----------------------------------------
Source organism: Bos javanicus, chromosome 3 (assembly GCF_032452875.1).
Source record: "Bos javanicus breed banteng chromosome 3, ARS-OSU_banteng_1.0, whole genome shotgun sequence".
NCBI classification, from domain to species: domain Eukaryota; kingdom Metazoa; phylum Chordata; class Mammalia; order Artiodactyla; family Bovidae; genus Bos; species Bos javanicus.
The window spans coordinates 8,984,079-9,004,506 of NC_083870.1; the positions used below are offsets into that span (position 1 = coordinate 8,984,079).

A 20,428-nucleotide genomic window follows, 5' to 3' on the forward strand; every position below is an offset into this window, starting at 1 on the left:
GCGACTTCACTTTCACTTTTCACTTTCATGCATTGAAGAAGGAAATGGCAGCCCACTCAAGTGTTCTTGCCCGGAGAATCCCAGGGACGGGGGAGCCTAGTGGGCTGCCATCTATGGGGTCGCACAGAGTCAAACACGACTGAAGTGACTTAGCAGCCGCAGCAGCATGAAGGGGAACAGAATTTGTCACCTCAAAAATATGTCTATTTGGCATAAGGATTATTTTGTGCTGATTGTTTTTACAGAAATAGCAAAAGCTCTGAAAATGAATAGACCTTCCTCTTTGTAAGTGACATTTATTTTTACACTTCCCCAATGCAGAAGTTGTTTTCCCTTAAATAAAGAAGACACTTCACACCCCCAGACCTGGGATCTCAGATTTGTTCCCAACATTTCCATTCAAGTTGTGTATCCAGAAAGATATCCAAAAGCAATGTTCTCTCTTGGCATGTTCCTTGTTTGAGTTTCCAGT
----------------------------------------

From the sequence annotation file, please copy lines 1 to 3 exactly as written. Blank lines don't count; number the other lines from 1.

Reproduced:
Source organism: Bos javanicus, chromosome 3 (assembly GCF_032452875.1).
Source record: "Bos javanicus breed banteng chromosome 3, ARS-OSU_banteng_1.0, whole genome shotgun sequence".
NCBI classification, from domain to species: domain Eukaryota; kingdom Metazoa; phylum Chordata; class Mammalia; order Artiodactyla; family Bovidae; genus Bos; species Bos javanicus.